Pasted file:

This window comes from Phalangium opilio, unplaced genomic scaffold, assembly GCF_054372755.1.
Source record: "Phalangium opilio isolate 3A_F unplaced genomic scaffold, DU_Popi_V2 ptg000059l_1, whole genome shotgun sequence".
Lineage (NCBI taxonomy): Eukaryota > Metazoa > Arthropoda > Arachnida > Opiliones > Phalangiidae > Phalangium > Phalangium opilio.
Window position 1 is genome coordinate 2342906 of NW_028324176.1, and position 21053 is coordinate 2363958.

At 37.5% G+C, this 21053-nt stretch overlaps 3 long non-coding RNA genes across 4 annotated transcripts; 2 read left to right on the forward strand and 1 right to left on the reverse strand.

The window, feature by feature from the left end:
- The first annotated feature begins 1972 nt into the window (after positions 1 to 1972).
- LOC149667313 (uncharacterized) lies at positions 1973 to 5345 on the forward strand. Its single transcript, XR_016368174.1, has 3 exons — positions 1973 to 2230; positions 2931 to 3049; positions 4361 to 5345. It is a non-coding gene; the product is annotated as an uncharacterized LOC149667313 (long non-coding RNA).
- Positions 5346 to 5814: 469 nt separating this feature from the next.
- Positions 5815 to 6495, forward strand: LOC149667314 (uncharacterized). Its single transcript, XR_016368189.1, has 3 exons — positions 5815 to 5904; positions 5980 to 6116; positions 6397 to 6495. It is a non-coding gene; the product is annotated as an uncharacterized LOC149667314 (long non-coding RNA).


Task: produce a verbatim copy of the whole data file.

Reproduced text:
This window comes from Phalangium opilio, unplaced genomic scaffold, assembly GCF_054372755.1.
Source record: "Phalangium opilio isolate 3A_F unplaced genomic scaffold, DU_Popi_V2 ptg000059l_1, whole genome shotgun sequence".
Lineage (NCBI taxonomy): Eukaryota > Metazoa > Arthropoda > Arachnida > Opiliones > Phalangiidae > Phalangium > Phalangium opilio.
Window position 1 is genome coordinate 2342906 of NW_028324176.1, and position 21053 is coordinate 2363958.

At 37.5% G+C, this 21053-nt stretch overlaps 3 long non-coding RNA genes across 4 annotated transcripts; 2 read left to right on the forward strand and 1 right to left on the reverse strand.

The window, feature by feature from the left end:
- The first annotated feature begins 1972 nt into the window (after positions 1 to 1972).
- LOC149667313 (uncharacterized) lies at positions 1973 to 5345 on the forward strand. Its single transcript, XR_016368174.1, has 3 exons — positions 1973 to 2230; positions 2931 to 3049; positions 4361 to 5345. It is a non-coding gene; the product is annotated as an uncharacterized LOC149667313 (long non-coding RNA).
- Positions 5346 to 5814: 469 nt separating this feature from the next.
- Positions 5815 to 6495, forward strand: LOC149667314 (uncharacterized). Its single transcript, XR_016368189.1, has 3 exons — positions 5815 to 5904; positions 5980 to 6116; positions 6397 to 6495. It is a non-coding gene; the product is annotated as an uncharacterized LOC149667314 (long non-coding RNA).